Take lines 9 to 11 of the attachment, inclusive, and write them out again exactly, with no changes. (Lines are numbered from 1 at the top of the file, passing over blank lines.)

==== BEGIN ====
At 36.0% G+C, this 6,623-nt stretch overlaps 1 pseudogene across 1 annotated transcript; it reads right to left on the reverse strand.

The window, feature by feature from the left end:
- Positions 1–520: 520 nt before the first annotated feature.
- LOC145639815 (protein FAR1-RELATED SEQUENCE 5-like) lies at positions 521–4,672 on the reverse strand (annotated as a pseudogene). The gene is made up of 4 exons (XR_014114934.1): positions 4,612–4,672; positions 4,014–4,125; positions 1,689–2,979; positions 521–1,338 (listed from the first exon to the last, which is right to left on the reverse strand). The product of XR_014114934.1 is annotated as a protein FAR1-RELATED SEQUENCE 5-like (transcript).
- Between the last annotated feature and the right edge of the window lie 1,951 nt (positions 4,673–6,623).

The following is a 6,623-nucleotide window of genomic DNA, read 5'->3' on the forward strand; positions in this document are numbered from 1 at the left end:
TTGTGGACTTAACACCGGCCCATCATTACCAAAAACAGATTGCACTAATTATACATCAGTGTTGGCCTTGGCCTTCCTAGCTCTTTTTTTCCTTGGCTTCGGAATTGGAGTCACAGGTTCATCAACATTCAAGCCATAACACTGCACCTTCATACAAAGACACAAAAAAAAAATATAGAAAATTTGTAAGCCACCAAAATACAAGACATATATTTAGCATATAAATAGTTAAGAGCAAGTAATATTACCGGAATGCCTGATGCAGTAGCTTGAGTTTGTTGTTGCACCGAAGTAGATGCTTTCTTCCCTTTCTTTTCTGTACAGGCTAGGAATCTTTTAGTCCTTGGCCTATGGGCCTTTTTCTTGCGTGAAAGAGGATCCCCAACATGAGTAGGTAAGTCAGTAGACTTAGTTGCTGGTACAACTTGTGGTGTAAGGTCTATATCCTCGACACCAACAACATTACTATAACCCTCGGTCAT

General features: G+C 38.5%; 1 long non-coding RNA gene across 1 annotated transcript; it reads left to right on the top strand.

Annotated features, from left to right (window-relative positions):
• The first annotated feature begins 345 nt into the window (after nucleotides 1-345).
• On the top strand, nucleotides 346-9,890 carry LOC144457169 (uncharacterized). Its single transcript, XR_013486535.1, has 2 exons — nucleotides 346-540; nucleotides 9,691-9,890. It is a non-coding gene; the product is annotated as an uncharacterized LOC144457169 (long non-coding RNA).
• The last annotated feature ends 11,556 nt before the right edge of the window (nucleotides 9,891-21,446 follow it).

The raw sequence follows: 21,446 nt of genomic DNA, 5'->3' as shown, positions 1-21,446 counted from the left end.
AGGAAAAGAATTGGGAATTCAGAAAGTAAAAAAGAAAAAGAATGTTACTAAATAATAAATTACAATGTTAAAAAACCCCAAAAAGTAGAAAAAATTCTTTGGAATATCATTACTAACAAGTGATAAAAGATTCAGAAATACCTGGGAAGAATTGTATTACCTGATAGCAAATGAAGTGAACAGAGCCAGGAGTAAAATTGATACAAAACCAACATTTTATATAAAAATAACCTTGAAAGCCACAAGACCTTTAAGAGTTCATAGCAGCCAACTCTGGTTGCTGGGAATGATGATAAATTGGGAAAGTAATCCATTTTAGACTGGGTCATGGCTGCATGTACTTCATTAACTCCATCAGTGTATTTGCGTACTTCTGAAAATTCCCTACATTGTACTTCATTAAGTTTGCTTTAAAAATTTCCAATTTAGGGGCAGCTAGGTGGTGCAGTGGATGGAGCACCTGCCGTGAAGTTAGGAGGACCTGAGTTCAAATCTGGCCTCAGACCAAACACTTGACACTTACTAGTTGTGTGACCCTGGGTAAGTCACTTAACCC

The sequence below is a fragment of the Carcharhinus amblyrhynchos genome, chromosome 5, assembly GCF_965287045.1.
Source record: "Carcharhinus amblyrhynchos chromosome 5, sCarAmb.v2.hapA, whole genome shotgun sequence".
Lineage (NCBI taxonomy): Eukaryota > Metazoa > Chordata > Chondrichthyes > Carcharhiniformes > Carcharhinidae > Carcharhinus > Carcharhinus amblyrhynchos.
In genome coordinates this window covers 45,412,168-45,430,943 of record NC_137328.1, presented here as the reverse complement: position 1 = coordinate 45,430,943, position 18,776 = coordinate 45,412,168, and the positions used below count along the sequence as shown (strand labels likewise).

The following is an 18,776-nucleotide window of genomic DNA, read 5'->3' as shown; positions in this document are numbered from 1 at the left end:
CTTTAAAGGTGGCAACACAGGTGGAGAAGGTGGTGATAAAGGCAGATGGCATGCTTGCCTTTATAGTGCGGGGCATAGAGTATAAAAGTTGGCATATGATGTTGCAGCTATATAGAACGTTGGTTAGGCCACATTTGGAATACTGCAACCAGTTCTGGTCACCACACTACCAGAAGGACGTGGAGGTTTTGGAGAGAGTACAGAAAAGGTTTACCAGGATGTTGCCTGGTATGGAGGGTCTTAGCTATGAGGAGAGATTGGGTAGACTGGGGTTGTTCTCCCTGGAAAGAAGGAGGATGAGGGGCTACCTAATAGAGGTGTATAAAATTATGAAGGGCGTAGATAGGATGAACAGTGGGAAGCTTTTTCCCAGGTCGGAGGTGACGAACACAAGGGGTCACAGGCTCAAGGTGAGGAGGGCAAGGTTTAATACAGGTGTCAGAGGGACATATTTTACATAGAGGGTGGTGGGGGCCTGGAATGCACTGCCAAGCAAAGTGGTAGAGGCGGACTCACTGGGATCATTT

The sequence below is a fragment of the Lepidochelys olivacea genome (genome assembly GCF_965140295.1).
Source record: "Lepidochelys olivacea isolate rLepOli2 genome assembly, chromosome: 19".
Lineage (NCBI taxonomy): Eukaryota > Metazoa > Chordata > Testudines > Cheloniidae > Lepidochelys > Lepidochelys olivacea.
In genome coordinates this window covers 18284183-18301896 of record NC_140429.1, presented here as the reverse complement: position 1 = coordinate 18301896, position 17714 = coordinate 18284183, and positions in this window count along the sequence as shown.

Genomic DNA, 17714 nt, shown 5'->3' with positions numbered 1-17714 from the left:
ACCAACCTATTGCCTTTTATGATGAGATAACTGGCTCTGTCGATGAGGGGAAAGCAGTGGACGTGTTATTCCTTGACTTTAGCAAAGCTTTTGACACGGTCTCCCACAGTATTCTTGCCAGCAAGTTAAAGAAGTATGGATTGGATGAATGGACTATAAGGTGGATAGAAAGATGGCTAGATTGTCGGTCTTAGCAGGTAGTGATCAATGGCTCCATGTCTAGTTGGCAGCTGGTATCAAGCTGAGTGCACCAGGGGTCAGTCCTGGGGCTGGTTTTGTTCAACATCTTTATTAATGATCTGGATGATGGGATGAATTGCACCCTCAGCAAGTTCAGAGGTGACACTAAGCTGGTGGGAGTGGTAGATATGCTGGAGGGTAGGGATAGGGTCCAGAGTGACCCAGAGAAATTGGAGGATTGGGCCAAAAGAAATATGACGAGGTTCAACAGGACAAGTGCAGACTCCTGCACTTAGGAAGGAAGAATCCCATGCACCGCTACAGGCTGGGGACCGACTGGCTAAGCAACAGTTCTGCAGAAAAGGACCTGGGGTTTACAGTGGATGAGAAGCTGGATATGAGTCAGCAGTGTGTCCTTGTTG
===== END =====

Annotated features, from left to right (window-relative positions):
• The first annotated feature begins 345 nt into the window (after nucleotides 1-345).
• On the top strand, nucleotides 346-9,890 carry LOC144457169 (uncharacterized). Its single transcript, XR_013486535.1, has 2 exons — nucleotides 346-540; nucleotides 9,691-9,890. It is a non-coding gene; the product is annotated as an uncharacterized LOC144457169 (long non-coding RNA).